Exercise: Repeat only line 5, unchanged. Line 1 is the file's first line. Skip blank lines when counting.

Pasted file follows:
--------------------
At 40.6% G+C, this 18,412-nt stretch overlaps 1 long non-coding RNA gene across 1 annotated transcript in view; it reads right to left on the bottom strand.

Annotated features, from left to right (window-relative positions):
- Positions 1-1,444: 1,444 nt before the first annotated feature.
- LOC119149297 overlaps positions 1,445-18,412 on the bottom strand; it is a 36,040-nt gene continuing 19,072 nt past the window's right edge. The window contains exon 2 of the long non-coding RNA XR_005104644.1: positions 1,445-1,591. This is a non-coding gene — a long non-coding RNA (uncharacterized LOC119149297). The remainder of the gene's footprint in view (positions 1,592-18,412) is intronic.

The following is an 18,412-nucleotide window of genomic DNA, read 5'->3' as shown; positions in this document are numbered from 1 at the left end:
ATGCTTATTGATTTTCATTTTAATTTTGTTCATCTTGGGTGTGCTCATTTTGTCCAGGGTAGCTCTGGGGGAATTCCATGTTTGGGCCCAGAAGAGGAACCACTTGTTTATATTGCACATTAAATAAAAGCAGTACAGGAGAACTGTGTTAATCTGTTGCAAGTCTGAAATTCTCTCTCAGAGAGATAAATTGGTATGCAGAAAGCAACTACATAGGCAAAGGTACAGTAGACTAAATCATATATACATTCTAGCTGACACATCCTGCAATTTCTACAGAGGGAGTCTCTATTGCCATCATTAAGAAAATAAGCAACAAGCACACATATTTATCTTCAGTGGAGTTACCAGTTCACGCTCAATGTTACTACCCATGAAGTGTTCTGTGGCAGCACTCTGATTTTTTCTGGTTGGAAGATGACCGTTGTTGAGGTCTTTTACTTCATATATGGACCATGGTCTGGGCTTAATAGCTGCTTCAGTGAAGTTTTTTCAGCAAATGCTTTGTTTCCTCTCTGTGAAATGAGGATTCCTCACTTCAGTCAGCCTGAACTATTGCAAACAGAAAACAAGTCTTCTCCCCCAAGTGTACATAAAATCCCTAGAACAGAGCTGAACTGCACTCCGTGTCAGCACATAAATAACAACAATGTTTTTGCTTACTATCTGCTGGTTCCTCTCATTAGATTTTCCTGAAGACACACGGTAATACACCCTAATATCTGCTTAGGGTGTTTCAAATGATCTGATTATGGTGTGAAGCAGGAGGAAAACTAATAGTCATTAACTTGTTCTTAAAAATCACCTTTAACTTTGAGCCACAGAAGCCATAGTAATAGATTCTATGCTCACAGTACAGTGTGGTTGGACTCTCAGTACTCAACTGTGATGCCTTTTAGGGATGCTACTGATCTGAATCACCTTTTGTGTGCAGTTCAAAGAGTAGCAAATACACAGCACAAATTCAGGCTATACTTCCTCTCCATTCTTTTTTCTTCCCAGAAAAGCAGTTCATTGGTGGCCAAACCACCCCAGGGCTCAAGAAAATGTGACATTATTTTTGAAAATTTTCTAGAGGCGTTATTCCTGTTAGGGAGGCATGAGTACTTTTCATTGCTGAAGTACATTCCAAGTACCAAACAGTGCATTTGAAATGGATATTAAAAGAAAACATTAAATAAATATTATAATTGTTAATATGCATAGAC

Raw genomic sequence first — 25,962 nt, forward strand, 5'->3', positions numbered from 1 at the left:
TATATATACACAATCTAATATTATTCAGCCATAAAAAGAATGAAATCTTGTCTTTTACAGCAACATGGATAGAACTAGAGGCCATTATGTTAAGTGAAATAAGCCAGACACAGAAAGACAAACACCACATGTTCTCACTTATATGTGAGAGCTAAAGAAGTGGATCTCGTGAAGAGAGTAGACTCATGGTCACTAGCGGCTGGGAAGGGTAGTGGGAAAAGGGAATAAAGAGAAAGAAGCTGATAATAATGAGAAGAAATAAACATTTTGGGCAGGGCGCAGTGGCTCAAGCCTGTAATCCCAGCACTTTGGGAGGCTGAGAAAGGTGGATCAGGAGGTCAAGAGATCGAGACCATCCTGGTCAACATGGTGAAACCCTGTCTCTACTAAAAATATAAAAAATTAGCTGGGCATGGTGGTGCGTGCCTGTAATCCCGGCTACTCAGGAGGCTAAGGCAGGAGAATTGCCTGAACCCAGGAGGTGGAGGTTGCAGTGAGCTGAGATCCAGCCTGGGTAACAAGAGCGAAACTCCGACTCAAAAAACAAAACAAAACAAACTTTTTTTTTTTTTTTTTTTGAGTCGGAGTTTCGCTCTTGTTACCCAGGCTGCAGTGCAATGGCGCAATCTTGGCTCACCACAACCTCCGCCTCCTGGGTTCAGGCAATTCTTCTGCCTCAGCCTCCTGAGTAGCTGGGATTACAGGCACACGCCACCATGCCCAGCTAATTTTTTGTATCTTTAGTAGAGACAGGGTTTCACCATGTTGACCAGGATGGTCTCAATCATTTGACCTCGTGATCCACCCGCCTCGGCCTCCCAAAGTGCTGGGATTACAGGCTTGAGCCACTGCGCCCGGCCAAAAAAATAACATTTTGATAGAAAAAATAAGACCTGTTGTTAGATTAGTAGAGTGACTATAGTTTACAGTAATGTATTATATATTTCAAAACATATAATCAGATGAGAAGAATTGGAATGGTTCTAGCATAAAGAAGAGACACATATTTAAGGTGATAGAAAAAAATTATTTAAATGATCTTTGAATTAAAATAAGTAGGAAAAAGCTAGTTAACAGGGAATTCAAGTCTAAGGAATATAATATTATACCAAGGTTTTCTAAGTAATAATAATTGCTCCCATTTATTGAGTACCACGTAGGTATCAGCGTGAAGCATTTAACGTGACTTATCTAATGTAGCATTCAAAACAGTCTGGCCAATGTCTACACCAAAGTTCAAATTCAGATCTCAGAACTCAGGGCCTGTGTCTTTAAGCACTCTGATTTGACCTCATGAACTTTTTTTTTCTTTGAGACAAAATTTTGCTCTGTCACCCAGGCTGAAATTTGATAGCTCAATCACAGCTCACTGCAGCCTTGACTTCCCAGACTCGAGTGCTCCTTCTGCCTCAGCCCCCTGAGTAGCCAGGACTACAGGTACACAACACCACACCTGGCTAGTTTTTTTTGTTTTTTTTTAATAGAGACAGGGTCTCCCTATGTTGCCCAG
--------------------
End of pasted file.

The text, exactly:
The following is an 18,412-nucleotide window of genomic DNA, read 5'->3' as shown; positions in this document are numbered from 1 at the left end: